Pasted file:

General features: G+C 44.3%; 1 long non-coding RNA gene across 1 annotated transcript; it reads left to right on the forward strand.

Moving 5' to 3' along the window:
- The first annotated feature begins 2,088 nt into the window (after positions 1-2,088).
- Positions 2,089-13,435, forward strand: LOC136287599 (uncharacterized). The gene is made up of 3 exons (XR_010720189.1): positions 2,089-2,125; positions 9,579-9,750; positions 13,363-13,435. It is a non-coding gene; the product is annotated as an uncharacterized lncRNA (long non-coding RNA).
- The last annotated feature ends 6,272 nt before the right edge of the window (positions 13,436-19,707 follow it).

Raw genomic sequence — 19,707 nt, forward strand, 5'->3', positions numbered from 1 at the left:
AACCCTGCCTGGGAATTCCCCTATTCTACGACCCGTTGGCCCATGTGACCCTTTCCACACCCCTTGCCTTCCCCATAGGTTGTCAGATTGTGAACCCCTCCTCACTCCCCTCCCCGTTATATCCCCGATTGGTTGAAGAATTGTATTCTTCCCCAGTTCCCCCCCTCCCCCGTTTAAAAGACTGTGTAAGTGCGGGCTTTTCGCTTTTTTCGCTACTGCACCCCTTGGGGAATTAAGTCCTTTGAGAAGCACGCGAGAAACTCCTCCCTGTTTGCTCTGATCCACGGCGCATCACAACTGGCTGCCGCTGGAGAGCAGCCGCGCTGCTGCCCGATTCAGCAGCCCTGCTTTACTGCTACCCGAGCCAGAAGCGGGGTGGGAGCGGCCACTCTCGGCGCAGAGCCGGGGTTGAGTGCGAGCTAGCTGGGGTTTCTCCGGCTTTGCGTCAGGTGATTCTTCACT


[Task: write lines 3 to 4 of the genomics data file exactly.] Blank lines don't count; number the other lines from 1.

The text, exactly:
- The first annotated feature begins 2,088 nt into the window (after positions 1-2,088).
- Positions 2,089-13,435, forward strand: LOC136287599 (uncharacterized). The gene is made up of 3 exons (XR_010720189.1): positions 2,089-2,125; positions 9,579-9,750; positions 13,363-13,435. It is a non-coding gene; the product is annotated as an uncharacterized lncRNA (long non-coding RNA).